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Medical and Health Groups Endorse the National Radon Action Plan

Some of the nation’s leading medical and health groups have officially declared their support of the National Radon Action Plan. The American Thoracic Society, the American Public Health Association, the Asthma and Allergy Network and Trust for America’s Health have all signed on to the goals and strategies in the plan. They have been encouraged to share this with their members and to join in actions to support the implementation of the plan.

National Tribal Air Association Supports the National Radon Action Plan

The National Tribal Air Association has signed on in support of the National Radon Action Plan. This organization works to improve indoor and outdoor air quality for American Indian Tribes and Alaska Natives. They have long targeted radon reduction as a key part of their overall work.

Radon Could Be A Hidden Threat In Your Home

Realtor Debra Harris had found just what her client wanted.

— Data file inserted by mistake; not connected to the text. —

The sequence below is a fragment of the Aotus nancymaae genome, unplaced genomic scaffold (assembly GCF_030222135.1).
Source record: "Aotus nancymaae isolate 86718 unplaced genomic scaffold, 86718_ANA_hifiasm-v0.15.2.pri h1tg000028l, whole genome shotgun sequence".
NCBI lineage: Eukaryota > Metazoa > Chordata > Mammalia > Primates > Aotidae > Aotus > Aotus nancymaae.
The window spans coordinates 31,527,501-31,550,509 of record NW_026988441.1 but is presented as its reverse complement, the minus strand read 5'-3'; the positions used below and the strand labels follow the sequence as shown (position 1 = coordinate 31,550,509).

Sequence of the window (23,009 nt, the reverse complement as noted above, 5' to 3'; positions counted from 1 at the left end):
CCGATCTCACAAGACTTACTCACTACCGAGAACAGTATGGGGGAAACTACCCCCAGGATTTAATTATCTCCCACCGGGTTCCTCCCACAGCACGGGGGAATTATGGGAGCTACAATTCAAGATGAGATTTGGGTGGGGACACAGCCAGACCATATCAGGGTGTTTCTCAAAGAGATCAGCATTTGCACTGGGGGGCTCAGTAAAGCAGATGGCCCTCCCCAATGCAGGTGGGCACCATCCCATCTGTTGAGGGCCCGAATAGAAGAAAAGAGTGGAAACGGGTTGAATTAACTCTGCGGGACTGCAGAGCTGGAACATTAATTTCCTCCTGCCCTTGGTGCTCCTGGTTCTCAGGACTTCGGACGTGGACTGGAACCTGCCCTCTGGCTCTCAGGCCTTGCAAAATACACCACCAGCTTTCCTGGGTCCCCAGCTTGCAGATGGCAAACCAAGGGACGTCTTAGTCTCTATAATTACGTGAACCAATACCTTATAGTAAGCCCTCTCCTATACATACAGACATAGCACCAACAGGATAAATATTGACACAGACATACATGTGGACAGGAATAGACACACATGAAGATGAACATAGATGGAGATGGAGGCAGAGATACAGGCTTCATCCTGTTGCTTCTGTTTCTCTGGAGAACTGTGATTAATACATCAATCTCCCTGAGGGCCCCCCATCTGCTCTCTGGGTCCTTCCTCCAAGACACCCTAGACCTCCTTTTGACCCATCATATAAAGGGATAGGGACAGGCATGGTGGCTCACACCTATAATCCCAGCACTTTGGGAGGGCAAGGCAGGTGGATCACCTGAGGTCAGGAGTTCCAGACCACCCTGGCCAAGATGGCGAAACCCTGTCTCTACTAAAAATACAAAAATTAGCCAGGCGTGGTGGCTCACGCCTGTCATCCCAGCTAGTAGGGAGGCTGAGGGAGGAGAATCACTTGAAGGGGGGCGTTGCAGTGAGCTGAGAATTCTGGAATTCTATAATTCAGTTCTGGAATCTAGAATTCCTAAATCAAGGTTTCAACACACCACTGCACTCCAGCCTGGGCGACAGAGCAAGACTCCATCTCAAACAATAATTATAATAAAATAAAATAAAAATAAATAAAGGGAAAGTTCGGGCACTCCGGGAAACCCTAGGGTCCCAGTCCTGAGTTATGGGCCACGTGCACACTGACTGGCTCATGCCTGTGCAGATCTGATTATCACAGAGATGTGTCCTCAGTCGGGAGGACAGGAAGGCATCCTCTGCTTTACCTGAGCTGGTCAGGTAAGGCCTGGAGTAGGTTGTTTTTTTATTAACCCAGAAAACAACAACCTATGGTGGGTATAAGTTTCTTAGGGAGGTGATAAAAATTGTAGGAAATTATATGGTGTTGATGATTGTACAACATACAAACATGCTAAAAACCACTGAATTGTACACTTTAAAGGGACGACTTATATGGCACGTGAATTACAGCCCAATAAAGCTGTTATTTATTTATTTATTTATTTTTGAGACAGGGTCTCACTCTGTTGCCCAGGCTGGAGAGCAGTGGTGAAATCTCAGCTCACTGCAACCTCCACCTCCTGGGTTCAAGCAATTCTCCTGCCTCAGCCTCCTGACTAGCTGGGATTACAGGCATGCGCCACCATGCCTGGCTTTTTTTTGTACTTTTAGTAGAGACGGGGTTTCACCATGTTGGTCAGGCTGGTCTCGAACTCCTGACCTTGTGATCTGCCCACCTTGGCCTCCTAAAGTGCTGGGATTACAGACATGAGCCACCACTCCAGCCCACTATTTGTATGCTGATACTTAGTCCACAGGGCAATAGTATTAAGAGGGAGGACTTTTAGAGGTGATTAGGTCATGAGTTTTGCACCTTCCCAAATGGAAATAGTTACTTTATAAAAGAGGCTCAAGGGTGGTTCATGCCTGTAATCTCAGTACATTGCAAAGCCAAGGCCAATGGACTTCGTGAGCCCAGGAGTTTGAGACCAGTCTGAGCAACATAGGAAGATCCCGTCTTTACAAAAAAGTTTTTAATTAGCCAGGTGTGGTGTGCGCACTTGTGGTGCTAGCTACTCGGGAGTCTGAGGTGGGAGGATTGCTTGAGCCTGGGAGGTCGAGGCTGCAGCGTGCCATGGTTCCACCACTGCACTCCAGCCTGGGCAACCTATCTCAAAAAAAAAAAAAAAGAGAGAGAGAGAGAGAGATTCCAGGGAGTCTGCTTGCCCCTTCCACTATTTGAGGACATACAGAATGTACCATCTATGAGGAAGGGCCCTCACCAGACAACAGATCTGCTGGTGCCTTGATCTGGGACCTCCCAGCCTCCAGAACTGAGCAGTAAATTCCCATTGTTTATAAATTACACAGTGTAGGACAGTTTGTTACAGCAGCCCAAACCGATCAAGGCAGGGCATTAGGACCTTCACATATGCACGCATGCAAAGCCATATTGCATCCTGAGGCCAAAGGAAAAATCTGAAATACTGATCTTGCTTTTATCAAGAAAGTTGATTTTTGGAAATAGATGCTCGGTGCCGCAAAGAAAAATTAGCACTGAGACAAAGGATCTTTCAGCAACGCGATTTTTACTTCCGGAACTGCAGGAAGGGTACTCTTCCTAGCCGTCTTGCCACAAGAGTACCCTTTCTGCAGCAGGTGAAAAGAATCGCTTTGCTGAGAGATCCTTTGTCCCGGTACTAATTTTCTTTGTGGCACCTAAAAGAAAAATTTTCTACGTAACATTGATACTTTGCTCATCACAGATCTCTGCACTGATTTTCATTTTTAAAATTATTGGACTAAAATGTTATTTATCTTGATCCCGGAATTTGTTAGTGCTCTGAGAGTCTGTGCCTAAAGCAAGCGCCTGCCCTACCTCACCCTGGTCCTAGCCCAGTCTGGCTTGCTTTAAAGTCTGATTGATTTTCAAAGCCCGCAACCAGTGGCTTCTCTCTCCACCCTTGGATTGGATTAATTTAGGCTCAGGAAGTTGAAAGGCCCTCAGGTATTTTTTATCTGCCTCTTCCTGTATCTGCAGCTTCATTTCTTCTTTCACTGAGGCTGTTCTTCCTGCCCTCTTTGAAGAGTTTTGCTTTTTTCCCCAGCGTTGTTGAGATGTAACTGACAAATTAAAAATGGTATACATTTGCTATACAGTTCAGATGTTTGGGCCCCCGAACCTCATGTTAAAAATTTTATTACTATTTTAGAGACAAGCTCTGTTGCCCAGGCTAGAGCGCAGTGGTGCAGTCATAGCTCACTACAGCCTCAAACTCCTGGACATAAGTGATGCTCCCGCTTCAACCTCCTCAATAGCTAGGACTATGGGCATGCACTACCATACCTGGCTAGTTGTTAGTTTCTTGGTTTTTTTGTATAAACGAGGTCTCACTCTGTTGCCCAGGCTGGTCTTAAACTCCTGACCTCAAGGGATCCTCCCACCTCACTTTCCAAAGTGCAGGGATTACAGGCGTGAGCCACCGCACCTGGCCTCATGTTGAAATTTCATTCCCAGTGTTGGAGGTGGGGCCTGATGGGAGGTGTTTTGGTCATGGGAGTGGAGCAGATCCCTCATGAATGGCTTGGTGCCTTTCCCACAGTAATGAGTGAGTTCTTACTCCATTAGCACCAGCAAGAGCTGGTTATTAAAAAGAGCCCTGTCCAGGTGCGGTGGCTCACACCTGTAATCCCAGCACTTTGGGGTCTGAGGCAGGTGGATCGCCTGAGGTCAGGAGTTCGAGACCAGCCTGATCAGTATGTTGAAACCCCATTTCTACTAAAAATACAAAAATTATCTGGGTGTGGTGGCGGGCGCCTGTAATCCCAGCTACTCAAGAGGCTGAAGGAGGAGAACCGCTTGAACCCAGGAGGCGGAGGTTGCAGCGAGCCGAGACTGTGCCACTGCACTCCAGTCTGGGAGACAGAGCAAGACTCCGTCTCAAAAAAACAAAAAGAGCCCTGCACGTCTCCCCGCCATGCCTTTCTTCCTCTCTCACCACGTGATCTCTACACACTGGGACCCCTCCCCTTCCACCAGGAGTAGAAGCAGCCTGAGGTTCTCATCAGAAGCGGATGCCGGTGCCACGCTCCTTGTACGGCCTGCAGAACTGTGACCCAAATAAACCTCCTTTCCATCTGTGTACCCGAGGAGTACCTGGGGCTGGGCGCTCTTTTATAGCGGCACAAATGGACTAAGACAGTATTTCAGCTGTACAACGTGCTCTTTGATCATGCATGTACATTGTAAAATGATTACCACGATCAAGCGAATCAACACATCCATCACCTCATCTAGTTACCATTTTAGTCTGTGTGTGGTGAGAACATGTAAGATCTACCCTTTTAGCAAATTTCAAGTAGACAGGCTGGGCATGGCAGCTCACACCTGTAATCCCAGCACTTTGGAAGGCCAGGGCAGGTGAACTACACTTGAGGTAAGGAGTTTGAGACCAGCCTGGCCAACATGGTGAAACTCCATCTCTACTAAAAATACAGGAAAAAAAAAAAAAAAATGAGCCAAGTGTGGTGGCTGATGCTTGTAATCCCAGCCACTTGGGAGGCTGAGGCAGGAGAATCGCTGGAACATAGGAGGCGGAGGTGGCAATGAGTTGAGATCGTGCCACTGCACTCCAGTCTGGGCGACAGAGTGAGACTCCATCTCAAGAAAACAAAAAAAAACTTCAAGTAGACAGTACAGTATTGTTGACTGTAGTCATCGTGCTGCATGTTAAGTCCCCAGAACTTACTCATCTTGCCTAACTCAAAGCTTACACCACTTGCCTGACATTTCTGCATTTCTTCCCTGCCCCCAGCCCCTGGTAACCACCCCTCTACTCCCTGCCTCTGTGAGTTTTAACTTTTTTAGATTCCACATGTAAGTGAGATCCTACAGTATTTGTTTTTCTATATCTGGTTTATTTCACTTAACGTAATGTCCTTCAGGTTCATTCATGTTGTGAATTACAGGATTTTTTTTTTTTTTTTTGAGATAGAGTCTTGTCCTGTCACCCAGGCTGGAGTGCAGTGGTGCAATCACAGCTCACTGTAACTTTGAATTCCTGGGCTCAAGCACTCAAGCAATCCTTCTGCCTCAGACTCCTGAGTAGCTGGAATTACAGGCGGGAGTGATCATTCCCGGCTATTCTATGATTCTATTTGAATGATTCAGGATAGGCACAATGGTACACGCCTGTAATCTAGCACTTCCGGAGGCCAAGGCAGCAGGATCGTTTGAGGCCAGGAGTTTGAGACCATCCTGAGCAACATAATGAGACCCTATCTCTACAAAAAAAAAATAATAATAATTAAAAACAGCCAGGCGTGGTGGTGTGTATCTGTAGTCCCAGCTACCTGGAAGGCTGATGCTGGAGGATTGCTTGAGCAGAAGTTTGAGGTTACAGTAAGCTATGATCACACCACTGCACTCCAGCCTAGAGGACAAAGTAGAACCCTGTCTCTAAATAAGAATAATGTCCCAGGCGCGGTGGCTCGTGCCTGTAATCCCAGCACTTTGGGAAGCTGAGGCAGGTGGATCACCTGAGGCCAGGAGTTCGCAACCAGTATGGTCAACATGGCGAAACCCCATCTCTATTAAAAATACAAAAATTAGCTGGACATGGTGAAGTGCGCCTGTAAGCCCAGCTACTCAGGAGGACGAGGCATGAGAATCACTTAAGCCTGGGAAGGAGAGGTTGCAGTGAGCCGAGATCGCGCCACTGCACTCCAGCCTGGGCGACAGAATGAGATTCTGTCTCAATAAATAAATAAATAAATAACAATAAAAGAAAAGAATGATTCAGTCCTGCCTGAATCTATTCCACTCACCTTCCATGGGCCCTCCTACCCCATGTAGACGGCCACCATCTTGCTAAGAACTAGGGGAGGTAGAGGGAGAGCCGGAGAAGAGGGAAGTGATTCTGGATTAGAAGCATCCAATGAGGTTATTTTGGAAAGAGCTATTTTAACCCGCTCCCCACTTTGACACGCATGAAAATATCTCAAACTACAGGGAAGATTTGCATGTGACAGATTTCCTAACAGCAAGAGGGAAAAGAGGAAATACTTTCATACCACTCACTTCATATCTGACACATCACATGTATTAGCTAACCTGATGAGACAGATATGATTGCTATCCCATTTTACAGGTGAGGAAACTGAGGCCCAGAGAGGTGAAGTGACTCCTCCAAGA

A duplex on Morgan Street in Throop was remodeled, in move-in condition and at a price she could afford. It checked all her boxes for an investment property. But when the home inspection came back, there was an issue: radon.

A walk through the home wouldn’t show any sign of the odorless, colorless gas that comes from the decay of uranium.

The gas causes lung cancer and is the primary cause of the cancer among people who don’t smoke, according to the U.S. Environmental Protection Agency. Luzerne and Lackawanna counties, and most counties in Pennsylvania, are in the EPA’s highest zone for highest potential for unhealthy radon levels.

“She was going to have tenants in there, so she definitely needed that addressed,” Harris said.